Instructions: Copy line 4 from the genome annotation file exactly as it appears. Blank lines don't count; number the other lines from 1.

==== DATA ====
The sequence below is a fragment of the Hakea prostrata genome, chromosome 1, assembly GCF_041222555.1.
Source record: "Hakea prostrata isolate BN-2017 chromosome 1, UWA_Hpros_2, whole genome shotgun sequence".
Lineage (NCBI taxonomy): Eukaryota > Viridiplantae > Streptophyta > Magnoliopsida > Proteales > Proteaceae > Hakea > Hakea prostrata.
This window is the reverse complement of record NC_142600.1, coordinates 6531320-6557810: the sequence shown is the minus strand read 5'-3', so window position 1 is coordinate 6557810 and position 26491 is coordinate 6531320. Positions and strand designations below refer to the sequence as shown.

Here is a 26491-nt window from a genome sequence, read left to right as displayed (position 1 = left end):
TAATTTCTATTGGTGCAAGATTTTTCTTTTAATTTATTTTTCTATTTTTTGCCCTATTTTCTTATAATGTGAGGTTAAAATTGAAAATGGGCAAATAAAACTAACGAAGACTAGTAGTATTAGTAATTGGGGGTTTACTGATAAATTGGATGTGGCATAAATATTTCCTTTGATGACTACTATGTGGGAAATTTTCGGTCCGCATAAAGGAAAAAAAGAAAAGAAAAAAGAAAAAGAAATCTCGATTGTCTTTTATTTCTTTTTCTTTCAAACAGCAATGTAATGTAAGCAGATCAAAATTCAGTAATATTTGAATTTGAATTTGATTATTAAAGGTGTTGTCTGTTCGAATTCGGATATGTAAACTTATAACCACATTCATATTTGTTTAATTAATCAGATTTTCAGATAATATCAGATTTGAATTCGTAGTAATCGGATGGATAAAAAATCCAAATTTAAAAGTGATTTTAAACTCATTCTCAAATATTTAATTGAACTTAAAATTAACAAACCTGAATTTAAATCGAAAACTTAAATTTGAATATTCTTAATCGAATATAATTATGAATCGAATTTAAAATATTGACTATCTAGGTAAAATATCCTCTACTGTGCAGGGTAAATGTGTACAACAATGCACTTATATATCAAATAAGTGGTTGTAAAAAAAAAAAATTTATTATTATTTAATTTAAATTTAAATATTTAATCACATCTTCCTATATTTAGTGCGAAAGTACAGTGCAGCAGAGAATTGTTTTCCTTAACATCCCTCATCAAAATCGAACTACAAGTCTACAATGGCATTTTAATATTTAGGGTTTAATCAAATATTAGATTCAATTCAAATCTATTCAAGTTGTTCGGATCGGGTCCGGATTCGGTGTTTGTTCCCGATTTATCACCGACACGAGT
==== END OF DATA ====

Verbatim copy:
This window is the reverse complement of record NC_142600.1, coordinates 6531320-6557810: the sequence shown is the minus strand read 5'-3', so window position 1 is coordinate 6557810 and position 26491 is coordinate 6531320. Positions and strand designations below refer to the sequence as shown.